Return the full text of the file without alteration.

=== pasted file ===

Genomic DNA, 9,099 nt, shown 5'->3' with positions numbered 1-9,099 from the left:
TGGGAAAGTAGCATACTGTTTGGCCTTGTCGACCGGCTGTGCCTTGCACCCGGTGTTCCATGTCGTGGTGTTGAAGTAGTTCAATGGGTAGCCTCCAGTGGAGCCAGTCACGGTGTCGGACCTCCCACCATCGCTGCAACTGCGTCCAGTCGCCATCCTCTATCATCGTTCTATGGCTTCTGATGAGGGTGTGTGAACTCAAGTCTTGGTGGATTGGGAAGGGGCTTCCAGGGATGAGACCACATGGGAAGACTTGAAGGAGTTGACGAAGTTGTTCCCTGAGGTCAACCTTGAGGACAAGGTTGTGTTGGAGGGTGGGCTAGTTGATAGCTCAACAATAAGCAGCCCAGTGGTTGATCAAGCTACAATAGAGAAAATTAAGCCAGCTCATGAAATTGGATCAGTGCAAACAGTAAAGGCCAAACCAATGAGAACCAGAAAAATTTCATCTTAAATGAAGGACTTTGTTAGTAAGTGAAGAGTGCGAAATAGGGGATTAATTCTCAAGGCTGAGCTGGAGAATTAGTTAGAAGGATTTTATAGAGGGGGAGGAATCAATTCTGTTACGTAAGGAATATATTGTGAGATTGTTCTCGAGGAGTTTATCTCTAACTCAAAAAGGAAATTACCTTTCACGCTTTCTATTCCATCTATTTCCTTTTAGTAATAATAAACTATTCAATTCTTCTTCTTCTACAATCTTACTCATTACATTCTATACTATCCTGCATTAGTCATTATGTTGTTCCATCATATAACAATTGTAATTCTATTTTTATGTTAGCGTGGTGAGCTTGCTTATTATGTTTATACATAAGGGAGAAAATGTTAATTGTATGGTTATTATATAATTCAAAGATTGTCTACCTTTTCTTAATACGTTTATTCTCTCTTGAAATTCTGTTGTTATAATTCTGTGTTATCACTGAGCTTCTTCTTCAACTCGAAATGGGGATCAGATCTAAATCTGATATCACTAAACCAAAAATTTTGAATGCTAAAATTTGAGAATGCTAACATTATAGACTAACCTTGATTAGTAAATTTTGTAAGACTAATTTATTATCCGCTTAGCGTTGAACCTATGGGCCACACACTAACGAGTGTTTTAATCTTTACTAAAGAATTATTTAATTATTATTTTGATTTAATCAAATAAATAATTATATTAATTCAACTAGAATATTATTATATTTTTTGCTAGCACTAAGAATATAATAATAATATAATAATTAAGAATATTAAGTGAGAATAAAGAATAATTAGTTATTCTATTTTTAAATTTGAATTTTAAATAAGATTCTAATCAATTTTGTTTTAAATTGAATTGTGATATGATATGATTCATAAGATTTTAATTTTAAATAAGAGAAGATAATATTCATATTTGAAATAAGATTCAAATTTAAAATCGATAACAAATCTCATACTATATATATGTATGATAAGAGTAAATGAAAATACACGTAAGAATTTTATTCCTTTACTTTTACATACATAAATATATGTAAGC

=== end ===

Genomic DNA, 9,099 nt, shown 5'->3' with positions numbered 1-9,099 from the left:
TGGGAAAGTAGCATACTGTTTGGCCTTGTCGACCGGCTGTGCCTTGCACCCGGTGTTCCATGTCGTGGTGTTGAAGTAGTTCAATGGGTAGCCTCCAGTGGAGCCAGTCACGGTGTCGGACCTCCCACCATCGCTGCAACTGCGTCCAGTCGCCATCCTCTATCATCGTTCTATGGCTTCTGATGAGGGTGTGTGAACTCAAGTCTTGGTGGATTGGGAAGGGGCTTCCAGGGATGAGACCACATGGGAAGACTTGAAGGAGTTGACGAAGTTGTTCCCTGAGGTCAACCTTGAGGACAAGGTTGTGTTGGAGGGTGGGCTAGTTGATAGCTCAACAATAAGCAGCCCAGTGGTTGATCAAGCTACAATAGAGAAAATTAAGCCAGCTCATGAAATTGGATCAGTGCAAACAGTAAAGGCCAAACCAATGAGAACCAGAAAAATTTCATCTTAAATGAAGGACTTTGTTAGTAAGTGAAGAGTGCGAAATAGGGGATTAATTCTCAAGGCTGAGCTGGAGAATTAGTTAGAAGGATTTTATAGAGGGGGAGGAATCAATTCTGTTACGTAAGGAATATATTGTGAGATTGTTCTCGAGGAGTTTATCTCTAACTCAAAAAGGAAATTACCTTTCACGCTTTCTATTCCATCTATTTCCTTTTAGTAATAATAAACTATTCAATTCTTCTTCTTCTACAATCTTACTCATTACATTCTATACTATCCTGCATTAGTCATTATGTTGTTCCATCATATAACAATTGTAATTCTATTTTTATGTTAGCGTGGTGAGCTTGCTTATTATGTTTATACATAAGGGAGAAAATGTTAATTGTATGGTTATTATATAATTCAAAGATTGTCTACCTTTTCTTAATACGTTTATTCTCTCTTGAAATTCTGTTGTTATAATTCTGTGTTATCACTGAGCTTCTTCTTCAACTCGAAATGGGGATCAGATCTAAATCTGATATCACTAAACCAAAAATTTTGAATGCTAAAATTTGAGAATGCTAACATTATAGACTAACCTTGATTAGTAAATTTTGTAAGACTAATTTATTATCCGCTTAGCGTTGAACCTATGGGCCACACACTAACGAGTGTTTTAATCTTTACTAAAGAATTATTTAATTATTATTTTGATTTAATCAAATAAATAATTATATTAATTCAACTAGAATATTATTATATTTTTTGCTAGCACTAAGAATATAATAATAATATAATAATTAAGAATATTAAGTGAGAATAAAGAATAATTAGTTATTCTATTTTTAAATTTGAATTTTAAATAAGATTCTAATCAATTTTGTTTTAAATTGAATTGTGATATGATATGATTCATAAGATTTTAATTTTAAATAAGAGAAGATAATATTCATATTTGAAATAAGATTCAAATTTAAAATCGATAACAAATCTCATACTATATATATGTATGATAAGAGTAAATGAAAATACACGTAAGAATTTTATTCCTTTACTTTTACATACATAAATATATGTAAGC